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Against You and For Me

March 14th 2012 by Joel Schultz

All sin is ultimately against God. What God wants from you is that you recognize all of your sins as against Him. But what He finally wants is to forgive every one of your sins. Read or listen to find out more...

Lenten Midweek 3 - "Against You and For Me" - Psalm 51 - March 14, 2012

King David had it made. A little adultery, some deception and lies, murder at the hands of the enemy troops and Uriah was dead and he had Bathsheba. The whole thing was done very quietly and discreetly. There were perhaps many in the kingdom who thought the king was doing a great kindness to Bathsheba in taking care of this dead soldier’s widow.

But God knew the truth. God knew that David’s unbelief had driven him to lust, adultery, and murder. So God sent David a prophet to preach the Law to him. Nathan came to David with a story about two men. The one was rich beyond compare with flocks and herds and everything he needed and desired. The other was a poor man who had only one lamb which had been raised in his house like one of his children.

One day a traveler came and stayed at the house of the rich man. As was the custom, food and shelter was given at the time to any who came to your door. However, instead of taking a lamb from his flocks, he took the lamb belonging to the poor man to provide a meal for the traveler. When David heard this great misdeed that the man had done, he declared the man guilty, and condemned him to death. Nathan then spoke some of the most pointed Law in all the Scriptures: “You are the man!” (2 Samuel 12:7). David’s response gets to the heart of the matter: “I have sinned against the LORD” (2 Samuel 12:13).

But wait a minute. I thought David had sinned against Uriah. I thought he had sinned against Bathsheba and against the people of His kingdom. What did this have to do with God? This gets at the heart of Psalm 51. David wrote Psalm 51 after Nathan confronted him with his sin and he had received God’s forgiveness. Verse 4 rings as true now as it did then: “Against You, You only, have I sinned and done what is evil in Your sight” (v. 4).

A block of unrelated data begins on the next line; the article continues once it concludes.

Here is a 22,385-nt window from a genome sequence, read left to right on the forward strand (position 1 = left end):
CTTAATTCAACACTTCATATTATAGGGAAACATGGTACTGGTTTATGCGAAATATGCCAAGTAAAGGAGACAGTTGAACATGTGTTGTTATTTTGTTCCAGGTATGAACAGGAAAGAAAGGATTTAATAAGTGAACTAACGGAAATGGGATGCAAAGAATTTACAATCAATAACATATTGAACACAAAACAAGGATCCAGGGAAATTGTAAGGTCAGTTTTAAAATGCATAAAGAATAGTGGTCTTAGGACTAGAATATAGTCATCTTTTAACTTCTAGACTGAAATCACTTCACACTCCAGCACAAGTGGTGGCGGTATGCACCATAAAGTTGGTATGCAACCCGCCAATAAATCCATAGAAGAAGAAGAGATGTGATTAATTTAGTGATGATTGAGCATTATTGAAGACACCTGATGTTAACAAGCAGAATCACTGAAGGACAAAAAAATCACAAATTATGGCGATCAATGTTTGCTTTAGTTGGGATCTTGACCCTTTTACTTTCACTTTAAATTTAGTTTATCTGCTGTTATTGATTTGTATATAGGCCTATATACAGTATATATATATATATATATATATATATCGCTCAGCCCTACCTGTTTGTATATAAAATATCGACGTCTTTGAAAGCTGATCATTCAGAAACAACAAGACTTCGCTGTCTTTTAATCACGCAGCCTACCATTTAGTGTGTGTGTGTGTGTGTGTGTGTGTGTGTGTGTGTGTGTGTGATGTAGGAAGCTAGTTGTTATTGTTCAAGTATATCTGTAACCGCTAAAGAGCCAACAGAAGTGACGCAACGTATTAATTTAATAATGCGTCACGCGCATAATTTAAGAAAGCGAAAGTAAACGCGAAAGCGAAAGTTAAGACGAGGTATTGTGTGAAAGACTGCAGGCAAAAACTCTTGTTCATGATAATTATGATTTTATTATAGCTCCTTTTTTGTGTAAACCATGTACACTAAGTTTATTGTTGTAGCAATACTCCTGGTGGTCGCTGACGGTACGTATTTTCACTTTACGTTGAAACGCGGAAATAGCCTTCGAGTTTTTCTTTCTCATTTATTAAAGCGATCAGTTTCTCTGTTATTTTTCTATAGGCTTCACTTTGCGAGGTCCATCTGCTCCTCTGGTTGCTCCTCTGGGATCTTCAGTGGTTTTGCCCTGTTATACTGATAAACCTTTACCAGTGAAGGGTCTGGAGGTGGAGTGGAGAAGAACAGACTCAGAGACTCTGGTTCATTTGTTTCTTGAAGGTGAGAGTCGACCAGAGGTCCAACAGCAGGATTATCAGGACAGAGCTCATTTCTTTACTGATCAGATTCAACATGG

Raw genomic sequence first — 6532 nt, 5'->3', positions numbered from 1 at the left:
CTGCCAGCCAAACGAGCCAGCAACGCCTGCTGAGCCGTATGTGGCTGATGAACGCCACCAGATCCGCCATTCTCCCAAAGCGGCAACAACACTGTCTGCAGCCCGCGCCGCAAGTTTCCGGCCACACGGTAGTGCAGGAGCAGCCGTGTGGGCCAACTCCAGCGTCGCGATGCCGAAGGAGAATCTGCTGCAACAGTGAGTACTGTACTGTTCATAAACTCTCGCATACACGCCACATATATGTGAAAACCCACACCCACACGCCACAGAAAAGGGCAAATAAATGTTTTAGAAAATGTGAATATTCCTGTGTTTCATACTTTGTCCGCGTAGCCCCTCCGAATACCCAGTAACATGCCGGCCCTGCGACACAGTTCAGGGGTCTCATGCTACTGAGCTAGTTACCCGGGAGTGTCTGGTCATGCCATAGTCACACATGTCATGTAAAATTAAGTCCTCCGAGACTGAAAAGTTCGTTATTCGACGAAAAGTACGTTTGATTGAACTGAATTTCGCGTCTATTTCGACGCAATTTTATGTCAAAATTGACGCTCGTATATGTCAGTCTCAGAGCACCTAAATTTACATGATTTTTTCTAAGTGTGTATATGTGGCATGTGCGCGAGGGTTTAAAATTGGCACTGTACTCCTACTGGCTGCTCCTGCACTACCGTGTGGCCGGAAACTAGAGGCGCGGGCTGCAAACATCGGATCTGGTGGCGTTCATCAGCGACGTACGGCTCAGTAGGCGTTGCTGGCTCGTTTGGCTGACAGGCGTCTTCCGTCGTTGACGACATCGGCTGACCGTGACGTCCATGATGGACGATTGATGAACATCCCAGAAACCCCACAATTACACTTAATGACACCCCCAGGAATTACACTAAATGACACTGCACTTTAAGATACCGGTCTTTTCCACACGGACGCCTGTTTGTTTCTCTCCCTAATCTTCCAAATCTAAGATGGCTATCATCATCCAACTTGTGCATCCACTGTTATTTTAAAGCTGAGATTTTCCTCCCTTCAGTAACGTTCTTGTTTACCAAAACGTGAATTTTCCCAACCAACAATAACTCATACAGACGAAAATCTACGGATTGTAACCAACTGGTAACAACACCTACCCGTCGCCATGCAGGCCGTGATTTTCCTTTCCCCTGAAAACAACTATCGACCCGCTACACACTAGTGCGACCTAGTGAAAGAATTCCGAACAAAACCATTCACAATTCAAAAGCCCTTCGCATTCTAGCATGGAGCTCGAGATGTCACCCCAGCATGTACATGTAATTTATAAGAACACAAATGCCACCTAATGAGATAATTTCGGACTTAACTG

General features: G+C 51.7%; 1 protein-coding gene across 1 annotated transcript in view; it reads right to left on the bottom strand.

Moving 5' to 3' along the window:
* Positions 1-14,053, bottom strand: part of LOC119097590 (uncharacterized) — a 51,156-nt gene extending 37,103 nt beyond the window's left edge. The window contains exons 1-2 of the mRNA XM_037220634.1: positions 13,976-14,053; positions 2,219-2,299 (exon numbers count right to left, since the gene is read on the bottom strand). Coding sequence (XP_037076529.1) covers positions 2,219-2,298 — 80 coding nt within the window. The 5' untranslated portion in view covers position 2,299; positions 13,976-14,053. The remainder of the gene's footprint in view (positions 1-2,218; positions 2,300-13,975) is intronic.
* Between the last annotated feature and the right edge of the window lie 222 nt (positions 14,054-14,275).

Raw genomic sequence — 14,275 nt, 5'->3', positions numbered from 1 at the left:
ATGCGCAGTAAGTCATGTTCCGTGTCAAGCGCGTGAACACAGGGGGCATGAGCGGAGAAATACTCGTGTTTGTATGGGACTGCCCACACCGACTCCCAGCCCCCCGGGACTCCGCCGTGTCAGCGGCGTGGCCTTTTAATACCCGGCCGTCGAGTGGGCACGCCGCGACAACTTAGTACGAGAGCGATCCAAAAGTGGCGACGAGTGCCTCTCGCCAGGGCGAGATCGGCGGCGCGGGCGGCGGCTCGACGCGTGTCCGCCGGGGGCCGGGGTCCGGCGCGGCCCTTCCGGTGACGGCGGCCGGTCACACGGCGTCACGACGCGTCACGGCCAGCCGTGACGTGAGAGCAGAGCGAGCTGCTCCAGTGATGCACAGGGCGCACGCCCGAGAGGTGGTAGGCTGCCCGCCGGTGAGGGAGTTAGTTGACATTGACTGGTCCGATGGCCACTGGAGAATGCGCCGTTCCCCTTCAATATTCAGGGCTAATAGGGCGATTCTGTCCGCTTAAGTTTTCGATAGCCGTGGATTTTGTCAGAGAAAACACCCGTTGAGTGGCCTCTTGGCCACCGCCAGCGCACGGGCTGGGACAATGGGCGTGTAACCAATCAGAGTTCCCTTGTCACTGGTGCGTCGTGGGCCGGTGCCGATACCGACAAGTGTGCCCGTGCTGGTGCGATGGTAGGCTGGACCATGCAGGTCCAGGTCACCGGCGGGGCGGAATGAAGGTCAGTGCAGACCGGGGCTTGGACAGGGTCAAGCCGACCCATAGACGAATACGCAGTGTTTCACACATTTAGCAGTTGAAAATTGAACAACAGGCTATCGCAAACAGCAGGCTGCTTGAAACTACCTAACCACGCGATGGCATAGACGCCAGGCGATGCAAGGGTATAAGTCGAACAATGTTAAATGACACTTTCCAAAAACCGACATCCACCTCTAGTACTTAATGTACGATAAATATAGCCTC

David in Psalm 51 shows us that any sin is fundamentally sin against God (v. 4) because sin breaks His commandments. And the even deeper truth of sin is that all sin finally is against the First Commandment: “You shall have no other gods.” Our sin – any sin – usurps God’s position and authority in our lives. Sin turns us away from the true God as we seek the gods of self, power, position, and the like. And so God has every right to condemn us to eternal death for the sins we have done against Him.

In the face of our sin, what then do we do? How do we deal with sin and the enormity of God’s wrath and punishment? Well, David recognizes that we must plead to God. He knows that sacrifices and offerings won’t turn away God’s wrath but rather a humble, sorrowful, contrite heart. He declares it in our Psalm: “For You will not delight in sacrifice, or I would give it; You will not be pleased with a burnt offering. The sacrifices of God are a broken spirit; a broken and contrite heart, O God, You will not despise” (Psalm 51:16–17).